diffusion is a key subject in physiology. By means of diffusional processes, substances can be efficiently transferred at short distances. For that reason, it is a very important mechanism of exchange between the cells comprising a plant or an animal and the surrounding compartments with which they interact as well as between the compartments themselves (such as the interstitial and capillary compartments, for example). However, diffusion is too a slow process when matter has to be transported along the large distances found in the bodies of multicellular organisms. Consequently, as organisms became larger, diffusion was no longer capable of providing for all their needs, and convective transport was made necessary.

Explaining to undergraduate students why diffusion works so badly at larger distances while at the same time being a process of paramount relevance at the cellular level is not a trouble-free task (4). Although students easily grasp the notion that random processes are capable of giving rise to emergent behavior, such as the net directional movement of molecules, they frequently confound a macroscopic ballistic view of movement with a microscopic diffusive one. It appears to arise from a deep-seated misconception about random processes (2). In the present article, we describe an inexpensive and simple way to make students intuitively experience the probabilistic nature and nonorientated motion of diffusing particles. This understanding allows students to realize why diffusion works so well over short distances and becomes increasingly and rapidly less effective as the distances involved become progressively larger. We believe that this activity is in agreement with the urge for the adoption of teaching approaches that more actively involve the student in the learning process, focus on problem solving, and lead to more meaningful learning (3).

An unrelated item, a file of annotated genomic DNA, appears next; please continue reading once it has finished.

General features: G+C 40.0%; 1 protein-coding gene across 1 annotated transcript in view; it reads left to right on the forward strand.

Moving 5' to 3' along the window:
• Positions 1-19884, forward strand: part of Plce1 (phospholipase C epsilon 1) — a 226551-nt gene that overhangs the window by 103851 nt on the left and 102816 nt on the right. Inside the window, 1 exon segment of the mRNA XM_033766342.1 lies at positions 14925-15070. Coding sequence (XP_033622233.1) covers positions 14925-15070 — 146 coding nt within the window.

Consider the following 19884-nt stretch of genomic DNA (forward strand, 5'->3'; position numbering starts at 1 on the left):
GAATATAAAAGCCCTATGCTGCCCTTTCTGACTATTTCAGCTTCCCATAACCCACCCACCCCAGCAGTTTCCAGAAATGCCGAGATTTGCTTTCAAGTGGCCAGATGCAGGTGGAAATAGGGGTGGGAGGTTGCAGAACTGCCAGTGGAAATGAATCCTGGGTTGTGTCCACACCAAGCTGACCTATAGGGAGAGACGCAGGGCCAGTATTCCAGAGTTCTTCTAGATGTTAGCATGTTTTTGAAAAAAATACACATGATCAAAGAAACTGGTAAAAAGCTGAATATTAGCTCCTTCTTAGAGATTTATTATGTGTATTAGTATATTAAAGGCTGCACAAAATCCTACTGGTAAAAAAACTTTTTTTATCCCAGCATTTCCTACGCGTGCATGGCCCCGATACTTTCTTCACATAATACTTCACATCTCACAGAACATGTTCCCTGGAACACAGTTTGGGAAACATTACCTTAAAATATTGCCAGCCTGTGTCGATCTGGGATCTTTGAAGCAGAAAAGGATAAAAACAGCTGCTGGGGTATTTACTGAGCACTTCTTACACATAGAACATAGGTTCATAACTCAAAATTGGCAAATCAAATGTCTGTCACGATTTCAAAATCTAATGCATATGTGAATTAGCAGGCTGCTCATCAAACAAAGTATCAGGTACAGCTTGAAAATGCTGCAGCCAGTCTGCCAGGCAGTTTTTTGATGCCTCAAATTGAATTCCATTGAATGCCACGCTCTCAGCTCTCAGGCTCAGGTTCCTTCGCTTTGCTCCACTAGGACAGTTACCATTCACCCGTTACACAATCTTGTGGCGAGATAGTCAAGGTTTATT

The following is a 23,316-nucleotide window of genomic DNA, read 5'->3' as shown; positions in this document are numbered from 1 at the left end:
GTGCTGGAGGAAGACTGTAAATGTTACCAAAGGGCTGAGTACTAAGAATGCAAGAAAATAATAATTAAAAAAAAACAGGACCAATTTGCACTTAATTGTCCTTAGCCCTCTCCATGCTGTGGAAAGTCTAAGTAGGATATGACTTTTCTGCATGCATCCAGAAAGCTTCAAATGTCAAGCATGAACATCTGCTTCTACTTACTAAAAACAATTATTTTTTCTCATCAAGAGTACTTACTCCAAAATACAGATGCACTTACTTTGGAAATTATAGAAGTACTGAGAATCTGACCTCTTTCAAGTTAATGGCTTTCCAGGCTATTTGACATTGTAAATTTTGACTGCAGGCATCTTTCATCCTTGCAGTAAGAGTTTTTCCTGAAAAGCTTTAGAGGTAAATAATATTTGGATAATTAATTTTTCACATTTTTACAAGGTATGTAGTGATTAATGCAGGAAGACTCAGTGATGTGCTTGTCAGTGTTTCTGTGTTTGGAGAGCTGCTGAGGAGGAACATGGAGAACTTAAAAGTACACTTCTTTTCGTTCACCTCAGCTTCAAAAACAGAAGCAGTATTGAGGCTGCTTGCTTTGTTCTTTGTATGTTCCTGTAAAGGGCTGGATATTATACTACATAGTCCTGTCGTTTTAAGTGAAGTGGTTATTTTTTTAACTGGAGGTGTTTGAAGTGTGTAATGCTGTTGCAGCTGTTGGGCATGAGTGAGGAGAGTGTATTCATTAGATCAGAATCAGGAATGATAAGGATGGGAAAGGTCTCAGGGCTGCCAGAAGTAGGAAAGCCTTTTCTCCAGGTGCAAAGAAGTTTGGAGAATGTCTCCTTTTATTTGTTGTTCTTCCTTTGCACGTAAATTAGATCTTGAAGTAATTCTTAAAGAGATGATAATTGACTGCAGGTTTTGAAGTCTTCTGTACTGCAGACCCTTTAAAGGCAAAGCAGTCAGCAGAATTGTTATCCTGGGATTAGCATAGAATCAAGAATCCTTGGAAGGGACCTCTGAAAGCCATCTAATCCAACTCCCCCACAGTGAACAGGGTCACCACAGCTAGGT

The only required materials are some coins. In a classroom, the instructor has to assemble three groups of, say, five students each. The first group represents the “particles,” and the second and third groups are composed, respectively, by the “dealers” and “secretaries.” Each particle is assigned to its own dealer and secretary. To start the experiment, the students representing the particles must stand in line above the same reference mark located centrally at the front of the classroom (see Fig. 1). At the signal of the instructor, each dealer, by tossing a coin, will inform his/her respective particle to which side to move, according to a rule previously established by the instructor: for instance, heads means one step to the right and tails means one step to the left (the instructor should alert the students representing the dealers to pay attention at the process of coin flipping, so that the coin, once tossed up, should rotate several times to reduce outcome biases; this is extremely important, as the coin is to be used as a random number generator). Upon being informed about the respective outcome (left or right), each particle should walk one step in the informed direction, which is accordingly registered by the team's secretary. The demonstration finishes after 16, 25, or 36 trials, as decided by the instructor. After that, the instructor should ask the students to appreciate where each particle has finished its “random walk” and how far it is from the reference mark signaling the initial position. The students are instructed to consider each trial as an arbitrary unit of time of equal duration and each step as spanning an arbitrary unit of space with constant length. The expected average result of this demonstration should follow this equation: